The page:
AM: Rochelle is dismissed because her family has no idea how to deal with her autistic tendencies, but she’s highly observant and very protective of her brother. What inspired this story, and how did Rochelle develop as you were working on the story?
HS: The interesting thing is that Rochelle doesn’t try to communicate with her family, she only talks to Alex. I get the feeling that her family has given up on her, whereas Alex is new to the household and has more of an open mind. I think this sometimes happens in families … we tire of each other and underestimate each other, while greater expectations make room for unexpected performance.
In the story I wanted to bring out the strengths of a character with special needs, such as resilience and endurance. I also wanted to turn the spotlight on a character with a disability and show her weaknesses and her strengths. I think there’s a tendency to either look away from disability or look on with fascination, or with judgement and aversion, and I wanted to create a space where that was subverted. Alex isn’t judgmental and isn’t afraid to help, which is great, I think.
Lots of things inspired “Uncontainable.” One thing was that people with autism do love and empathize. (Or at least, every person I’ve met with autism does.) The Discovery and Education of a Savage Man (1802) also inspired me. It’s a true account by Jean Marc Gaspard Itard about the discovery and education of Victor, a boy who had grown up in the wild and was adopted by the scientist and author who initiated research and theory around education for people with special needs.
My son has ASD, too, and for a few years he was uncontainable, in the sense of escaping from preschool, school, and our locked-down home.
In early drafts of the story, Rochelle didn’t have a name, which is horribly dehumanizing, when I read over it. Finding the right name for her was an important leap for the story, and it is the right name, which reflects her strength, not her silence. I felt like I knew and loved her from early on.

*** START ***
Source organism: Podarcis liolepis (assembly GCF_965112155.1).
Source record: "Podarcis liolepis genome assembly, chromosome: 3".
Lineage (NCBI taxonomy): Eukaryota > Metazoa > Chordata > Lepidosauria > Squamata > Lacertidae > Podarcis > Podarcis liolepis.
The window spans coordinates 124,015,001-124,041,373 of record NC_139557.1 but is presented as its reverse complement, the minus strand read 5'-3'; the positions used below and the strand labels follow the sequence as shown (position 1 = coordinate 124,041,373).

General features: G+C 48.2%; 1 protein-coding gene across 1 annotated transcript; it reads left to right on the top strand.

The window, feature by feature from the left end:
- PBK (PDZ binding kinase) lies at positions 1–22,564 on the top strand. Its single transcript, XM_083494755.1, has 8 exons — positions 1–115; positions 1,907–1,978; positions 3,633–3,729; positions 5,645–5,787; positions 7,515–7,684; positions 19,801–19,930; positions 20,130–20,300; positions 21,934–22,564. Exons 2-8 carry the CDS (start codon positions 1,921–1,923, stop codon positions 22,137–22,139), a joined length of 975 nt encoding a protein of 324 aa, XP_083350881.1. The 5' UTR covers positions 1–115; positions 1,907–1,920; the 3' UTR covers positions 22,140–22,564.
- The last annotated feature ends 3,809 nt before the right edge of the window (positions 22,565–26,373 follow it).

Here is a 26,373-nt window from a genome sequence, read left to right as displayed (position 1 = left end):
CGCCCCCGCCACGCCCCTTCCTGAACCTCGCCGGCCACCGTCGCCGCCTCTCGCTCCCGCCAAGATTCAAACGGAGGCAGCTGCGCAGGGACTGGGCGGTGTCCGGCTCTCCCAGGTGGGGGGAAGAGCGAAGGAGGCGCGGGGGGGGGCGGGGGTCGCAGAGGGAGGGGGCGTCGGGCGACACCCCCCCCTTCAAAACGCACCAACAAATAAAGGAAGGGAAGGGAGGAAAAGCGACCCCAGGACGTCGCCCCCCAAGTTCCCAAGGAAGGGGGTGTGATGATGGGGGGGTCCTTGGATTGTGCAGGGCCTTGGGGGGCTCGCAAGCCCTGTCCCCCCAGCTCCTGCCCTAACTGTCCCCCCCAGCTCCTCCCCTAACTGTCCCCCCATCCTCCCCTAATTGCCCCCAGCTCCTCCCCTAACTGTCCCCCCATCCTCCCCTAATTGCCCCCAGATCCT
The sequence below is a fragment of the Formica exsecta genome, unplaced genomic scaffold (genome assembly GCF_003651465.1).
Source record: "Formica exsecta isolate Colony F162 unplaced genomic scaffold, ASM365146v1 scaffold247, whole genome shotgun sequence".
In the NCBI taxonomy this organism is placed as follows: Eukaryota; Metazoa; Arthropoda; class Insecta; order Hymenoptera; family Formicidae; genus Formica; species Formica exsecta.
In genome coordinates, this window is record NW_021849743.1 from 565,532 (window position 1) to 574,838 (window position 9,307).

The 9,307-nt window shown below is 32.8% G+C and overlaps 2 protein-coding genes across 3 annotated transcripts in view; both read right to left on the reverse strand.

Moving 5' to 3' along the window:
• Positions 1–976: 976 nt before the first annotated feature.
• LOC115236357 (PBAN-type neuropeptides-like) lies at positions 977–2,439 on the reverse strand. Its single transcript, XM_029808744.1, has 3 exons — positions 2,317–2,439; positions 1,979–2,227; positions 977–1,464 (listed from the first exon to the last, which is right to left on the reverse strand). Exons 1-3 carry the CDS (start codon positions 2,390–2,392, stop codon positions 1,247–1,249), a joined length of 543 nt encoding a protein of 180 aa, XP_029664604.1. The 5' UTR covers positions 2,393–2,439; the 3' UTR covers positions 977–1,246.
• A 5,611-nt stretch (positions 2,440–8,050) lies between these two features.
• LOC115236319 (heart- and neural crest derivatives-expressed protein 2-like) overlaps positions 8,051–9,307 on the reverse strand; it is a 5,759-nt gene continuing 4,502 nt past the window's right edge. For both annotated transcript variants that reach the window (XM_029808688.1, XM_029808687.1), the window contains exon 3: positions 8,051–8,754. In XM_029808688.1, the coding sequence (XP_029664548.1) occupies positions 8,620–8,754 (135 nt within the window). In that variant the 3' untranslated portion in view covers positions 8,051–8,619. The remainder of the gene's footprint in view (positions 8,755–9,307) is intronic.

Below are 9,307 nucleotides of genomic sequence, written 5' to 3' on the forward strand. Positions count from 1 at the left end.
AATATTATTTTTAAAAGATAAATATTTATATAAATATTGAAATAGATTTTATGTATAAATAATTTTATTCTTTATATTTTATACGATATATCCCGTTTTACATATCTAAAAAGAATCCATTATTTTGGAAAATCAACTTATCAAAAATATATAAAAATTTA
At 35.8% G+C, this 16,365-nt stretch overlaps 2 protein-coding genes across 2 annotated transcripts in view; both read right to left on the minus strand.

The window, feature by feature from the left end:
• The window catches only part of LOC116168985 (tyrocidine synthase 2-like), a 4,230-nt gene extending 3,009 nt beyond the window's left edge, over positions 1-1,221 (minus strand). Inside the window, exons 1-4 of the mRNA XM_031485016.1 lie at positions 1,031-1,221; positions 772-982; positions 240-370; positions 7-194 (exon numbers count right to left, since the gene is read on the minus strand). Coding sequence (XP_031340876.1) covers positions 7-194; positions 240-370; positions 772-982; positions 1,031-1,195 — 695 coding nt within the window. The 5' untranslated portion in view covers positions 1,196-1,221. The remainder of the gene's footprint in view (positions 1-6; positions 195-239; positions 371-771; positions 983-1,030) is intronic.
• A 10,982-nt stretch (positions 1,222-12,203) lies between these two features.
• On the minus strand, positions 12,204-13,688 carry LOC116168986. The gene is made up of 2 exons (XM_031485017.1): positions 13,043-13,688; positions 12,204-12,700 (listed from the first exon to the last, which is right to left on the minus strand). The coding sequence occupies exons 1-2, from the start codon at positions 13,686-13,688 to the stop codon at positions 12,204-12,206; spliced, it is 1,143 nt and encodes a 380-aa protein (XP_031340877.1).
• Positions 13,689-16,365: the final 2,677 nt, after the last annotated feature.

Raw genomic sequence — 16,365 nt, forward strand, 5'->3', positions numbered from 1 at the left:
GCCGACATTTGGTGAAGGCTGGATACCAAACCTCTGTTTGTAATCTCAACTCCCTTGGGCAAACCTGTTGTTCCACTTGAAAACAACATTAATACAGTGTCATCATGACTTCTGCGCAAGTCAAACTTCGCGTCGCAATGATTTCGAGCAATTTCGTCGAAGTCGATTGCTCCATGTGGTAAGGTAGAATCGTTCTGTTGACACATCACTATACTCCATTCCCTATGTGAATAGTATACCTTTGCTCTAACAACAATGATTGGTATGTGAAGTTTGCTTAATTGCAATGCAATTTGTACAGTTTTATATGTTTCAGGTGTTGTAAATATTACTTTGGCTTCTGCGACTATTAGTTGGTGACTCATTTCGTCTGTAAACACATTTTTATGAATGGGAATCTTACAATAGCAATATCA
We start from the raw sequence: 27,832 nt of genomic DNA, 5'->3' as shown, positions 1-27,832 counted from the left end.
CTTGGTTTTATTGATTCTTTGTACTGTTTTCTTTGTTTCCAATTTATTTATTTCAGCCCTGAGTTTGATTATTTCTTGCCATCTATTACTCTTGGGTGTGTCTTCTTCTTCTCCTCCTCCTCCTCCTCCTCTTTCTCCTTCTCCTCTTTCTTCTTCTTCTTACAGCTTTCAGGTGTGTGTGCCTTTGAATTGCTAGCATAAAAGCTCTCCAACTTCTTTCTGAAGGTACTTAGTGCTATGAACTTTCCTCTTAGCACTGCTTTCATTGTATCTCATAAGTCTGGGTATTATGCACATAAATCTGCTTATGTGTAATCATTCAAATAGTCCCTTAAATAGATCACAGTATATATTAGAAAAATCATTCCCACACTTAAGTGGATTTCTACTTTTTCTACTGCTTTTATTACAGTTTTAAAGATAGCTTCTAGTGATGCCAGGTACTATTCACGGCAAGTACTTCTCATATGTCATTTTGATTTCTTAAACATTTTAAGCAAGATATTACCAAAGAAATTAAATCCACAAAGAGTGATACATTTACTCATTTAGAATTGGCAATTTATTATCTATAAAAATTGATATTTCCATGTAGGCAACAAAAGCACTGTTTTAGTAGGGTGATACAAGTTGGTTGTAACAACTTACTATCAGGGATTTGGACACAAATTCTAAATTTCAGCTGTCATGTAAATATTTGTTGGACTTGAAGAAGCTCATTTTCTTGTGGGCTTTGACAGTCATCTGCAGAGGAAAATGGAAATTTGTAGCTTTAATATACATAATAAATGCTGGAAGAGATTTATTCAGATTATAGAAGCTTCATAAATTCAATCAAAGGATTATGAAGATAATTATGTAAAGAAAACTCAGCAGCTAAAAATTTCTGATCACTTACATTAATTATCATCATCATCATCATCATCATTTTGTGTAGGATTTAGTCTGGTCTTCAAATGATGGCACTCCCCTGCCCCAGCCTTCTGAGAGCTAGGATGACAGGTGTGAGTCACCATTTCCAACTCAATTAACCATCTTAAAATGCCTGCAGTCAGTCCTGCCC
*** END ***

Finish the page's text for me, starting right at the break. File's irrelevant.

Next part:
AM: Why isn’t the boarder more shocked at the family’s treatment of Rochelle?
HS: Alex is fairly accepting of the Morrison family’s neglect because locking up and abusing people with disabilities has been common historically. Currently people with disabilities have a higher rate of abuse and are sometimes murdered because of their disabilities, or a carer’s inability to cope. As the writer I’m not condoning these tragedies, I’m spotlighting them and, ideally, starting conversations aimed toward providing people with disabilities and their carers with the assistance they need to close opportunity gaps and live enjoyable lives.
Care can be complicated, though. If you’re restraining someone from hurting themselves, are you helping them? If you force someone to wear clothes when they don’t want to, are you helping them? At a broader level, how should the community help people with disabilities and their carers? Alex helps by being there for Rochelle when her family is failing her.
AM: Will her experience with Good Wife Henny be a turning point for Rochelle? Will her family ever know what she’s done for her brother?
HS: I think her friendship with Alex is the main turning point for Rochelle, because now she has a friend, someone who is there for her and who listens to her. They can work together and help each other. Friends are important to everyone, and people with disabilities need them just as much as others.
I’m not sure if the rest of the family will find out about Rochelle’s talent, but Alfred will have a mutually protective bond with his sister. Seeing I’ve mentioned talent, can I clarify that I don’t want the story interpreted as suggesting all people with a special need also have a gift. Rochelle has a gift because this is fiction, and it is in addition to her disability, not because of it.